As for liquidated damages, these are not intended to be a penalty but rather the parties’ estimate of actual damages in the event of a breach. But, what if the actual damage turns out to be much different than the agreed-upon liquidated damage? Parties have to be mindful of what the law is in the state that will govern the agreement and whether (i) additional damages may be available (keeping in mind that a liquidated damage is often to the exclusion of all other damages); or (ii) if the agreed upon liquidated damages are materially disproportionate to the actual damages and risk being viewed by a court as a penalty. The risk in the latter is that, generally speaking, penalties are contrary to public policy and often not enforceable.

Disaster recovery and business continuity

Two things that will come as no surprise to anyone is (i) businesses depend on digital technologies, and (ii) things happen. These realities highlight the important of disaster recovery and business continuation plans. The purpose of these plans is to minimize the effects of technology outages, lost data, or disruptions of business operations. Ensuring that there are mechanisms in place to restore data quickly and continue business operations promptly in the event of a loss or an outage would seem like obvious requirements for a buyer. Disaster recovery and business continuity plans properly aligned with a buyer’s needs can be the deciding factor in whether an outage is simply an inconvenience or a “business killer.” Buyers should be clear with a vendor about the buyer’s needs and expectations, and if appropriate, what contractual obligations should be imposed regarding this type of planning.

Service levels

From time to time, there will be periods during which hosted services may be unavailable. Sometimes this downtime will be negligible, and other times, it may continue for an extended period. Vendors often offer a service level agreement (SLA) that details various metrics by which their services will be measured, and buyers have to make sure that a vendor’s SLAs are appropriate in light of the type of services being provided. The failure to achieve a particular service level often results in credit against a future service payment, but buyers have to be attentive to whether a credit will truly mitigate the effects an outage has on the buyer’s business. In truth, no one really wants an SLA credit and would much prefer that the service simply work without interruption. Outages happen, however, and thus buyers need to ask: If the service is regularly missing the SLA, when does the need for a termination right become necessary?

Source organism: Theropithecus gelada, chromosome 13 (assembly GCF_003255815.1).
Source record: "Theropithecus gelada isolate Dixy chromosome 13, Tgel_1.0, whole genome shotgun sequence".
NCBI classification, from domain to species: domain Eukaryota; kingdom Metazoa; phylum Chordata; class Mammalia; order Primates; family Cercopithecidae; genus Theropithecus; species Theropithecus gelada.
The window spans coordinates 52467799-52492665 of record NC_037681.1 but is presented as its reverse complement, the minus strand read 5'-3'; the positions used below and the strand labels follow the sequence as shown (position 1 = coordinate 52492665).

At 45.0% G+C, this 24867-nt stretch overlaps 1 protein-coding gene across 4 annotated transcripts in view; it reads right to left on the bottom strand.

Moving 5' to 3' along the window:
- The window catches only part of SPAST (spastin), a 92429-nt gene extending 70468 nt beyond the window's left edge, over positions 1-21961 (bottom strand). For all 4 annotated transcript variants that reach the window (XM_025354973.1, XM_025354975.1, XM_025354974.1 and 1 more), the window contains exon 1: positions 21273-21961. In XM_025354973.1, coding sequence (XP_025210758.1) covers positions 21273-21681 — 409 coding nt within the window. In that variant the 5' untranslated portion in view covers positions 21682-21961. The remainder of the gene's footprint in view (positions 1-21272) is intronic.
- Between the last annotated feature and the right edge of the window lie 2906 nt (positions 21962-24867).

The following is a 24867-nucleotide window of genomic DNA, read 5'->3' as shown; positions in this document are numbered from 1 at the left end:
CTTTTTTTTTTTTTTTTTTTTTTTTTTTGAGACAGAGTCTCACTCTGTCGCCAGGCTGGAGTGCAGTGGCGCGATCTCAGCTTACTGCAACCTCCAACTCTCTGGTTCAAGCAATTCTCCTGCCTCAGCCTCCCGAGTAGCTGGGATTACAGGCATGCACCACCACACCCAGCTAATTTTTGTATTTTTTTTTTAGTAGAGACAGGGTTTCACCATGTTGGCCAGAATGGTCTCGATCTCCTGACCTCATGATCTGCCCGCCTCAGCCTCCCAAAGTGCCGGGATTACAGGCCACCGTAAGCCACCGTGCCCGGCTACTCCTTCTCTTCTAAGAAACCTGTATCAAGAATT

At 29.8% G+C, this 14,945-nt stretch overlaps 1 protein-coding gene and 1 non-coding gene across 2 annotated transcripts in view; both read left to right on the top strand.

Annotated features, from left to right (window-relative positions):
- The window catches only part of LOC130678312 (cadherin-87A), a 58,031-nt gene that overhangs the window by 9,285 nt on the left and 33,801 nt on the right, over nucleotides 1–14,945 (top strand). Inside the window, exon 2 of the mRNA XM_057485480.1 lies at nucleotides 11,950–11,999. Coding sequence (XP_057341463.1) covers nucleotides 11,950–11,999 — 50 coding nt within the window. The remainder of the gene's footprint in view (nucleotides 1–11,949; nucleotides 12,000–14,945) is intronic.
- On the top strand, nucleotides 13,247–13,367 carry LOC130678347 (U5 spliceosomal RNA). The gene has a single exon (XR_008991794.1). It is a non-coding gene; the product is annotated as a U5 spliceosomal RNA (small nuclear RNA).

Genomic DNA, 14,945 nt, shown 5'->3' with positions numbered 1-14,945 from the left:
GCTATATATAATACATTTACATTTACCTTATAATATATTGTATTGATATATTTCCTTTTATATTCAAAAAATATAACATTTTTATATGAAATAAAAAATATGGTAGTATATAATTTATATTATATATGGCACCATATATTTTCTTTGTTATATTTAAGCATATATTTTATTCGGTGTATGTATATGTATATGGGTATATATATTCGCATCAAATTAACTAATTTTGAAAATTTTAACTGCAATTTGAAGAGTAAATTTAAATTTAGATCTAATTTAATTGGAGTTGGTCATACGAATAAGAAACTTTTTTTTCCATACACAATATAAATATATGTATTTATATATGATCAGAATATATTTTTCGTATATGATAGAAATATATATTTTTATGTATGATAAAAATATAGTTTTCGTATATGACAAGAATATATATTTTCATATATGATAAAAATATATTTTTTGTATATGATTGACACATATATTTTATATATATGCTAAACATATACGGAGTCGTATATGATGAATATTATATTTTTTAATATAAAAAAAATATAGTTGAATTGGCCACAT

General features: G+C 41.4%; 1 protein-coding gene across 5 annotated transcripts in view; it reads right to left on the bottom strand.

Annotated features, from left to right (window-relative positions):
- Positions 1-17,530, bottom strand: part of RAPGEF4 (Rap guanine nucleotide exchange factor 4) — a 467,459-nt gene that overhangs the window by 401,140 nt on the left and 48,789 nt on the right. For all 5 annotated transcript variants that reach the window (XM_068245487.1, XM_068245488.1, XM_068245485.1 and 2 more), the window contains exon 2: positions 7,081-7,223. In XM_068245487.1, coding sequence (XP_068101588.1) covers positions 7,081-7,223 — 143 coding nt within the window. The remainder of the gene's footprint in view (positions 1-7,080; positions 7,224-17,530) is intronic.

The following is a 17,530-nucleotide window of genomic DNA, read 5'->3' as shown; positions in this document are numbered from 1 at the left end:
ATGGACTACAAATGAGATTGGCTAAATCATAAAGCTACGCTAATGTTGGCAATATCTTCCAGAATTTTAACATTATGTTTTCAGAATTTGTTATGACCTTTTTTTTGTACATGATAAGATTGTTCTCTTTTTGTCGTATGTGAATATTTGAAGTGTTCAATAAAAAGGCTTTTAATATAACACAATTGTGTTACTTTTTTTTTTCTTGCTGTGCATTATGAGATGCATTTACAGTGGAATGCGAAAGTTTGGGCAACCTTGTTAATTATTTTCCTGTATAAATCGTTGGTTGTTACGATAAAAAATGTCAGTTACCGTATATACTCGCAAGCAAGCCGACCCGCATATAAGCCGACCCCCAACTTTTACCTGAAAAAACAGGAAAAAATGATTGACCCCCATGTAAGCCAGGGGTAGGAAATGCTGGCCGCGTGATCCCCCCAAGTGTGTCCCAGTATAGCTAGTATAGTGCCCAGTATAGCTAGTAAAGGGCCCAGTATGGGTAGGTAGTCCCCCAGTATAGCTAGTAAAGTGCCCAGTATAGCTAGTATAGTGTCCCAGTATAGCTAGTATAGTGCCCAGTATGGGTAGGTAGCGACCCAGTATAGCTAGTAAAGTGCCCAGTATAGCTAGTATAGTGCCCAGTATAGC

Not surprisingly, bankruptcy filings are increasing during the pandemic. That said, a vendor’s bankruptcy has always been a risk and thus, a buyer has to understand what rights it has in the event of a vendor bankruptcy, what access a buyer will have to data maintained by the vendor, and whether the buyer can easily migrate to another vendor’s platform if necessary.

At a high level, the U.S. Bankruptcy Code allows a debtor in bankruptcy to either assume or reject an executory contract (i.e., an agreement where material obligations are ongoing such as a software license agreement), meaning that the debtor can seek to cancel the remaining term of a license agreement. Section 365(n) of the Bankruptcy Code, however, provides some protection for a licensee of intellectual property to retain the licensed rights, provided that the contract is, in fact (i) for the use of intellectual property (as defined in the Bankruptcy Code) and (ii) an executory contract. Not all rights in an executory contract, however, are protected by Section 365(n) and, thus, a buyer will want to consider to what extent it is necessary for the contract to include an express acknowledgment of the buyer’s retained 365(n) rights, but also that the parties agree that the granted licenses are in fact licenses of “intellectual property,” as that term is defined in Section 101 of the Bankruptcy Code.